Issue

On War and Peace

Nearly thirty years after the Rwandan genocide, thousands of maimed amputees remind us of the war that took 500,000 lives in 100 days. War leaves marks that cannot be erased—not only in Rwanda, but on every continent.

Reporting from On War and Peace examines the roots of conflict, whether it be religious hatred, sectarian rivalry, a security vacuum, the struggle for natural resources, or the desperation that results from poverty.

Pulitzer Center journalists also cover war’s aftermath: the transitional governments that result in chaos, diplomacy that goes awry, peace talks that never end, and the people who suffer the consequences, young and old. We see the children who go hungry, lose their homes, leave school, become combatants, or join the jihad.

Often the end to conflict leaves turmoil in its wake while the road to peace seems circuitous: In South Sudan, rebel-commanders-turned politicians plunge the country into civil war. In the U.S., troops return home from one war only to be re-deployed to another. But everywhere, in every conflict, there are also voices crying out for peace, determined to heal the divide.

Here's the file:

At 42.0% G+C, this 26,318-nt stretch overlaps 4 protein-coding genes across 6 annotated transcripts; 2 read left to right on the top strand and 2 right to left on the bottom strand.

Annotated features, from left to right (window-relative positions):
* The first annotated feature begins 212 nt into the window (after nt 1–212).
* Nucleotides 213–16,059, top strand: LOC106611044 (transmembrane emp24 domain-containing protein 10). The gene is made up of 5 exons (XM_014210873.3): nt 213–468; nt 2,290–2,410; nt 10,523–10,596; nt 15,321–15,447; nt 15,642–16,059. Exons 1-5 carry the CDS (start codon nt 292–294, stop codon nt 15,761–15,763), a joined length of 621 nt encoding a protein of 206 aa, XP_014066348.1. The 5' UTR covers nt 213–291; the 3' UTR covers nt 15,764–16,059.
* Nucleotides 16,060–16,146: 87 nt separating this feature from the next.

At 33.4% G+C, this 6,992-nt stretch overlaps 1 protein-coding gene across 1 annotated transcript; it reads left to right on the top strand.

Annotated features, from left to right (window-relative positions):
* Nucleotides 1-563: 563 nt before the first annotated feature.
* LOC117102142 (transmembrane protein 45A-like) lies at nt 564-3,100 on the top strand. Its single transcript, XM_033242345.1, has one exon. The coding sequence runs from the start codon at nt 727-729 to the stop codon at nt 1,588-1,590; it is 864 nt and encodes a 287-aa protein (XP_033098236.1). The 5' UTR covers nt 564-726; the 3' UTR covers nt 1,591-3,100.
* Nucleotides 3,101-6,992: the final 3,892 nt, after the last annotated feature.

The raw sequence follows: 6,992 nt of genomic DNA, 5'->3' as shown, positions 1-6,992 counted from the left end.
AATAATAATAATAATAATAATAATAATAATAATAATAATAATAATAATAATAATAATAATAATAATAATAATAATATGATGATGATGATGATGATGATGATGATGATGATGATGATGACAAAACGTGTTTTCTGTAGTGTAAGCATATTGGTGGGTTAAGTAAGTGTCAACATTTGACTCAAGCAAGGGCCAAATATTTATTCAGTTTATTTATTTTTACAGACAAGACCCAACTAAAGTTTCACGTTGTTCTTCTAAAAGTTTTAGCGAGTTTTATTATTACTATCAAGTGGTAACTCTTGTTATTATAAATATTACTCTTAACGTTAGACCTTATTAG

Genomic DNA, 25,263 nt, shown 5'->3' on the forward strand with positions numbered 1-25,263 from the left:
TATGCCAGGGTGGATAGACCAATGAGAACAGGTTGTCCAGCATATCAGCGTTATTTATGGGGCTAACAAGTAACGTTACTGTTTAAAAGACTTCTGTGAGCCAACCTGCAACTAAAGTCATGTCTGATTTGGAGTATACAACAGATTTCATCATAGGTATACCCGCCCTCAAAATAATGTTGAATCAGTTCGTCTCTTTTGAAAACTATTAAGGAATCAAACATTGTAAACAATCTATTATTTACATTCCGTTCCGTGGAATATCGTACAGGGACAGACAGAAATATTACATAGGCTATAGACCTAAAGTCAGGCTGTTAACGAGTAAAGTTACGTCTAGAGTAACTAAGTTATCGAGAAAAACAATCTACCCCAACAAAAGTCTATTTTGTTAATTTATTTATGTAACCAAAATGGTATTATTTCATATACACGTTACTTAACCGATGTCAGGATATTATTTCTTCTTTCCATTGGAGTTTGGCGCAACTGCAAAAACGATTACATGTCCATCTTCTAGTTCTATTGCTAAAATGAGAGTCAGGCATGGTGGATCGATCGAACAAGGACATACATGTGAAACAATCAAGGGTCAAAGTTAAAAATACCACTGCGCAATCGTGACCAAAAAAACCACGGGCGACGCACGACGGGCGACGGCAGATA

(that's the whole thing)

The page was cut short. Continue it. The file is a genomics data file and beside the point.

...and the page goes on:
On War and Peace

Massif Expedition

The Colombian Massif region is crucial to the country's survival, providing 70 percent of Colombia's drinking water. Now, the once-pristine landscape faces threats from deforestation, mining, and the illegal crop industry.

The Enduring Allure of Mexico's Zapatistas

An army of campesinos armed with little but words, a social movement, and a radical democratic project buried deep in the Mexican jungle: The Zapatistas defy easy categorization. This is their story.

Religion and Reconstruction in Iraq

As Iraq's religious and ethnic minority groups return to Mosul and the Nineveh plains, how are they supposed to rebuild not only their homes, but also their relations with one another?

A Country in Turmoil

Siddharthya Roy travels to Bangladesh and files a series of reports documenting the many threads of political turmoil and violence that have gripped the delta nation.

Justice for the Enemy

The war against ISIS in Iraq is officially over. Now the government faces another momentous task: It must bring those responsible to account.

Lost Souls: The Search for Vietnam's MIA

300,000 Vietnamese soldiers are estimated missing in action from the conflict referred locally as "The American War." Can thousands of families find the remains of their loves ones before time runs out?

Inside Yemen

As the conflict in Yemen enters its fourth year, PBS NewsHour 's Marcia Biggs travels to the Middle East's poorest nation to report on what the U.N. is calling the "world's worst humanitarian crisis."

Meet the Journalist: Peter Gwin

How does a country fail? Peter Gwin spent three years traveling to the Central African Republic to look at how a rebellion destroyed the nation and what's happened to its wealth of resources.

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